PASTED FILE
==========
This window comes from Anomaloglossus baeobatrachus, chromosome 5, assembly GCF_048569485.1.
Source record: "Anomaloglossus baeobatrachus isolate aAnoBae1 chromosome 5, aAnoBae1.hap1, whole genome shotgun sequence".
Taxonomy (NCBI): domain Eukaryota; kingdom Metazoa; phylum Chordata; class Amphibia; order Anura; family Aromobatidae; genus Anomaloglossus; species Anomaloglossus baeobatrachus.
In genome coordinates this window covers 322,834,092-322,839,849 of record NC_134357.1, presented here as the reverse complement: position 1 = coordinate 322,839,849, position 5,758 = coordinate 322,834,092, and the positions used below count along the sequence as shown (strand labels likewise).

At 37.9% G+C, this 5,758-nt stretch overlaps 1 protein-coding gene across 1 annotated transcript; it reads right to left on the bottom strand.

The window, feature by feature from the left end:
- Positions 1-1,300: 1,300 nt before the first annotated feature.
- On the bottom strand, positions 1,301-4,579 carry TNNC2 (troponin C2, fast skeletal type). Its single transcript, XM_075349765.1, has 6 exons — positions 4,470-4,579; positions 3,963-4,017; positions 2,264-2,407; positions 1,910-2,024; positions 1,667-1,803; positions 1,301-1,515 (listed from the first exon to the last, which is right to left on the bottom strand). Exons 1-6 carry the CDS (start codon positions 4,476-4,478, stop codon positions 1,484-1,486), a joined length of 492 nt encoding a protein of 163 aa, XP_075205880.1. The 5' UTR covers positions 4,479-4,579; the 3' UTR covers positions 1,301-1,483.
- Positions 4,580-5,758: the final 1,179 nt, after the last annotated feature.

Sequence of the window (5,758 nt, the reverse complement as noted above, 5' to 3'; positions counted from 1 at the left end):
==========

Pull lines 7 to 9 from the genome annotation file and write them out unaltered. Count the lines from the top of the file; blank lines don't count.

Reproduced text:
- Positions 1-1,300: 1,300 nt before the first annotated feature.
- On the bottom strand, positions 1,301-4,579 carry TNNC2 (troponin C2, fast skeletal type). Its single transcript, XM_075349765.1, has 6 exons — positions 4,470-4,579; positions 3,963-4,017; positions 2,264-2,407; positions 1,910-2,024; positions 1,667-1,803; positions 1,301-1,515 (listed from the first exon to the last, which is right to left on the bottom strand). Exons 1-6 carry the CDS (start codon positions 4,476-4,478, stop codon positions 1,484-1,486), a joined length of 492 nt encoding a protein of 163 aa, XP_075205880.1. The 5' UTR covers positions 4,479-4,579; the 3' UTR covers positions 1,301-1,483.
- Positions 4,580-5,758: the final 1,179 nt, after the last annotated feature.